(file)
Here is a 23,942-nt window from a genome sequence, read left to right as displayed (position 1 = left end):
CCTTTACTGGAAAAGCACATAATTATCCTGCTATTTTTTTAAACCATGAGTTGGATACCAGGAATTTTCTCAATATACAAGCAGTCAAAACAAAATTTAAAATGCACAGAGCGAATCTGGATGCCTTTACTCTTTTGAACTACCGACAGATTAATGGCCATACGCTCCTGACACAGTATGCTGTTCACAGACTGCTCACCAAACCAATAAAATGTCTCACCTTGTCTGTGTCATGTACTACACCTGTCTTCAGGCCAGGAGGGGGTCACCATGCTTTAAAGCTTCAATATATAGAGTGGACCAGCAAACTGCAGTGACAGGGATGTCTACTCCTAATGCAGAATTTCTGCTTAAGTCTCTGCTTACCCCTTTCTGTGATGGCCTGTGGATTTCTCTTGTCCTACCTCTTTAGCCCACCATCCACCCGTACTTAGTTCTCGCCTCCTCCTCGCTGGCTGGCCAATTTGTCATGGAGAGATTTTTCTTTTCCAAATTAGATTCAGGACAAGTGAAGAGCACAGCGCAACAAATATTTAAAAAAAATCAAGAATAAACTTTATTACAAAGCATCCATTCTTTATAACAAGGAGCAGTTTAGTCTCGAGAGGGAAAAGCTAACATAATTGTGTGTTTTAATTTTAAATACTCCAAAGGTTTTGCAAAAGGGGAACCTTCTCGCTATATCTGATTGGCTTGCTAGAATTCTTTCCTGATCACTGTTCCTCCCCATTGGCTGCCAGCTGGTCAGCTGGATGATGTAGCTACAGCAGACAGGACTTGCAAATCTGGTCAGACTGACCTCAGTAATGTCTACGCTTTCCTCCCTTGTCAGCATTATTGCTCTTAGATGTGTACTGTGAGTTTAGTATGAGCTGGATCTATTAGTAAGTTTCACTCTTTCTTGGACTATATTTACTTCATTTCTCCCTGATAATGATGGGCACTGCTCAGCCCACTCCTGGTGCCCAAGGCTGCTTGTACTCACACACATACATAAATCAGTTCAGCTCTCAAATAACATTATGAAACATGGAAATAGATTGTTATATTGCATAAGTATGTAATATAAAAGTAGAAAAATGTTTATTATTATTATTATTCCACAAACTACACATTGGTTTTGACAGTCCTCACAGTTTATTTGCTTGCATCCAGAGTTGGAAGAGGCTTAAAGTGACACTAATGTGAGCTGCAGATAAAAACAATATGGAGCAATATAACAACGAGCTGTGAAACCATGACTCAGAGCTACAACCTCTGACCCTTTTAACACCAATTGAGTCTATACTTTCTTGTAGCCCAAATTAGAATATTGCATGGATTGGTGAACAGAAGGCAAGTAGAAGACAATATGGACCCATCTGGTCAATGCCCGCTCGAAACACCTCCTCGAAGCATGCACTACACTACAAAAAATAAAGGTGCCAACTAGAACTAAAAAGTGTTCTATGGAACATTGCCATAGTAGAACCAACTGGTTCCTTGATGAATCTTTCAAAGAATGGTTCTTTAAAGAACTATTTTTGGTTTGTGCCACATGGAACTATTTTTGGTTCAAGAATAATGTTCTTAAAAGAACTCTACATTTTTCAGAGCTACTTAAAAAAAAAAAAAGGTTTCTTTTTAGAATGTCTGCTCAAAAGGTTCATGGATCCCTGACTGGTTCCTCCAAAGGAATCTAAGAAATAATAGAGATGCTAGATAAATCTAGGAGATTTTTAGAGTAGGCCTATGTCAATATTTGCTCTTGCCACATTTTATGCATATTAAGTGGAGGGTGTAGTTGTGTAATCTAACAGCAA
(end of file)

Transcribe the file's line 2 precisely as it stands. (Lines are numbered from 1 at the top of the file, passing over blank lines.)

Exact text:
CCTTTACTGGAAAAGCACATAATTATCCTGCTATTTTTTTAAACCATGAGTTGGATACCAGGAATTTTCTCAATATACAAGCAGTCAAAACAAAATTTAAAATGCACAGAGCGAATCTGGATGCCTTTACTCTTTTGAACTACCGACAGATTAATGGCCATACGCTCCTGACACAGTATGCTGTTCACAGACTGCTCACCAAACCAATAAAATGTCTCACCTTGTCTGTGTCATGTACTACACCTGTCTTCAGGCCAGGAGGGGGTCACCATGCTTTAAAGCTTCAATATATAGAGTGGACCAGCAAACTGCAGTGACAGGGATGTCTACTCCTAATGCAGAATTTCTGCTTAAGTCTCTGCTTACCCCTTTCTGTGATGGCCTGTGGATTTCTCTTGTCCTACCTCTTTAGCCCACCATCCACCCGTACTTAGTTCTCGCCTCCTCCTCGCTGGCTGGCCAATTTGTCATGGAGAGATTTTTCTTTTCCAAATTAGATTCAGGACAAGTGAAGAGCACAGCGCAACAAATATTTAAAAAAAATCAAGAATAAACTTTATTACAAAGCATCCATTCTTTATAACAAGGAGCAGTTTAGTCTCGAGAGGGAAAAGCTAACATAATTGTGTGTTTTAATTTTAAATACTCCAAAGGTTTTGCAAAAGGGGAACCTTCTCGCTATATCTGATTGGCTTGCTAGAATTCTTTCCTGATCACTGTTCCTCCCCATTGGCTGCCAGCTGGTCAGCTGGATGATGTAGCTACAGCAGACAGGACTTGCAAATCTGGTCAGACTGACCTCAGTAATGTCTACGCTTTCCTCCCTTGTCAGCATTATTGCTCTTAGATGTGTACTGTGAGTTTAGTATGAGCTGGATCTATTAGTAAGTTTCACTCTTTCTTGGACTATATTTACTTCATTTCTCCCTGATAATGATGGGCACTGCTCAGCCCACTCCTGGTGCCCAAGGCTGCTTGTACTCACACACATACATAAATCAGTTCAGCTCTCAAATAACATTATGAAACATGGAAATAGATTGTTATATTGCATAAGTATGTAATATAAAAGTAGAAAAATGTTTATTATTATTATTATTCCACAAACTACACATTGGTTTTGACAGTCCTCACAGTTTATTTGCTTGCATCCAGAGTTGGAAGAGGCTTAAAGTGACACTAATGTGAGCTGCAGATAAAAACAATATGGAGCAATATAACAACGAGCTGTGAAACCATGACTCAGAGCTACAACCTCTGACCCTTTTAACACCAATTGAGTCTATACTTTCTTGTAGCCCAAATTAGAATATTGCATGGATTGGTGAACAGAAGGCAAGTAGAAGACAATATGGACCCATCTGGTCAATGCCCGCTCGAAACACCTCCTCGAAGCATGCACTACACTACAAAAAATAAAGGTGCCAACTAGAACTAAAAAGTGTTCTATGGAACATTGCCATAGTAGAACCAACTGGTTCCTTGATGAATCTTTCAAAGAATGGTTCTTTAAAGAACTATTTTTGGTTTGTGCCACATGGAACTATTTTTGGTTCAAGAATAATGTTCTTAAAAGAACTCTACATTTTTCAGAGCTACTTAAAAAAAAAAAAAGGTTTCTTTTTAGAATGTCTGCTCAAAAGGTTCATGGATCCCTGACTGGTTCCTCCAAAGGAATCTAAGAAATAATAGAGATGCTAGATAAATCTAGGAGATTTTTAGAGTAGGCCTATGTCAATATTTGCTCTTGCCACATTTTATGCATATTAAGTGGAGGGTGTAGTTGTGTAATCTAACAGCAA